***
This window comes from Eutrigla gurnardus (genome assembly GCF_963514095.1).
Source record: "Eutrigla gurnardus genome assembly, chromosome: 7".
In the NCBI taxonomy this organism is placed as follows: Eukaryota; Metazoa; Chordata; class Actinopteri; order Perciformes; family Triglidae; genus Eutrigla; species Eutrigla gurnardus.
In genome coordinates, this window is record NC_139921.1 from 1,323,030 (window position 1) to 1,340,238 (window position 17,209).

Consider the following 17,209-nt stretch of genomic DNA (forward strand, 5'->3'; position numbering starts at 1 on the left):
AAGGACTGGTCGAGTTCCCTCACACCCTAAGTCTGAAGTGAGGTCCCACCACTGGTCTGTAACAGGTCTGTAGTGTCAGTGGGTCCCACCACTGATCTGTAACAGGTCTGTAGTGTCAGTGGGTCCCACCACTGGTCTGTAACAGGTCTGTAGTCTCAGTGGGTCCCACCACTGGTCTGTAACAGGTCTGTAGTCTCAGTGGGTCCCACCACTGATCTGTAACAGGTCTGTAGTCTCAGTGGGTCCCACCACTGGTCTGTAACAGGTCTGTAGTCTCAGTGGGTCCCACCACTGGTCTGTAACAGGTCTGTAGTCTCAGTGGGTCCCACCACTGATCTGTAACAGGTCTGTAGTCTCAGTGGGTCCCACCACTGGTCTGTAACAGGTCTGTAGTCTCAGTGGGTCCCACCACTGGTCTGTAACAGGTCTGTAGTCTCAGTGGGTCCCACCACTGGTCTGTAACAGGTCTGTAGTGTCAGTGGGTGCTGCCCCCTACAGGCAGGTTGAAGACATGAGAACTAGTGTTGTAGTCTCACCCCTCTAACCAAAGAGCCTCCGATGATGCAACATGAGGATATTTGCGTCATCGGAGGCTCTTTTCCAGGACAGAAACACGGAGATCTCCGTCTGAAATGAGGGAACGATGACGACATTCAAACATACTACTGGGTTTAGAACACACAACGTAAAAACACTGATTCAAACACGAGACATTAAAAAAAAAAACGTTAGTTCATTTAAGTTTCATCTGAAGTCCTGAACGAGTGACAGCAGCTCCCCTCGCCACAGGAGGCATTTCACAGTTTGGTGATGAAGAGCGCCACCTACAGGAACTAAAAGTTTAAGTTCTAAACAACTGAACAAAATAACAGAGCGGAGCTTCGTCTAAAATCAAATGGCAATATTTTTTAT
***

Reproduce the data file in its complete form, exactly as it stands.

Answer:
This window comes from Eutrigla gurnardus (genome assembly GCF_963514095.1).
Source record: "Eutrigla gurnardus genome assembly, chromosome: 7".
In the NCBI taxonomy this organism is placed as follows: Eukaryota; Metazoa; Chordata; class Actinopteri; order Perciformes; family Triglidae; genus Eutrigla; species Eutrigla gurnardus.
In genome coordinates, this window is record NC_139921.1 from 1,323,030 (window position 1) to 1,340,238 (window position 17,209).

Consider the following 17,209-nt stretch of genomic DNA (forward strand, 5'->3'; position numbering starts at 1 on the left):
AAGGACTGGTCGAGTTCCCTCACACCCTAAGTCTGAAGTGAGGTCCCACCACTGGTCTGTAACAGGTCTGTAGTGTCAGTGGGTCCCACCACTGATCTGTAACAGGTCTGTAGTGTCAGTGGGTCCCACCACTGGTCTGTAACAGGTCTGTAGTCTCAGTGGGTCCCACCACTGGTCTGTAACAGGTCTGTAGTCTCAGTGGGTCCCACCACTGATCTGTAACAGGTCTGTAGTCTCAGTGGGTCCCACCACTGGTCTGTAACAGGTCTGTAGTCTCAGTGGGTCCCACCACTGGTCTGTAACAGGTCTGTAGTCTCAGTGGGTCCCACCACTGATCTGTAACAGGTCTGTAGTCTCAGTGGGTCCCACCACTGGTCTGTAACAGGTCTGTAGTCTCAGTGGGTCCCACCACTGGTCTGTAACAGGTCTGTAGTCTCAGTGGGTCCCACCACTGGTCTGTAACAGGTCTGTAGTGTCAGTGGGTGCTGCCCCCTACAGGCAGGTTGAAGACATGAGAACTAGTGTTGTAGTCTCACCCCTCTAACCAAAGAGCCTCCGATGATGCAACATGAGGATATTTGCGTCATCGGAGGCTCTTTTCCAGGACAGAAACACGGAGATCTCCGTCTGAAATGAGGGAACGATGACGACATTCAAACATACTACTGGGTTTAGAACACACAACGTAAAAACACTGATTCAAACACGAGACATTAAAAAAAAAAACGTTAGTTCATTTAAGTTTCATCTGAAGTCCTGAACGAGTGACAGCAGCTCCCCTCGCCACAGGAGGCATTTCACAGTTTGGTGATGAAGAGCGCCACCTACAGGAACTAAAAGTTTAAGTTCTAAACAACTGAACAAAATAACAGAGCGGAGCTTCGTCTAAAATCAAATGGCAATATTTTTTAT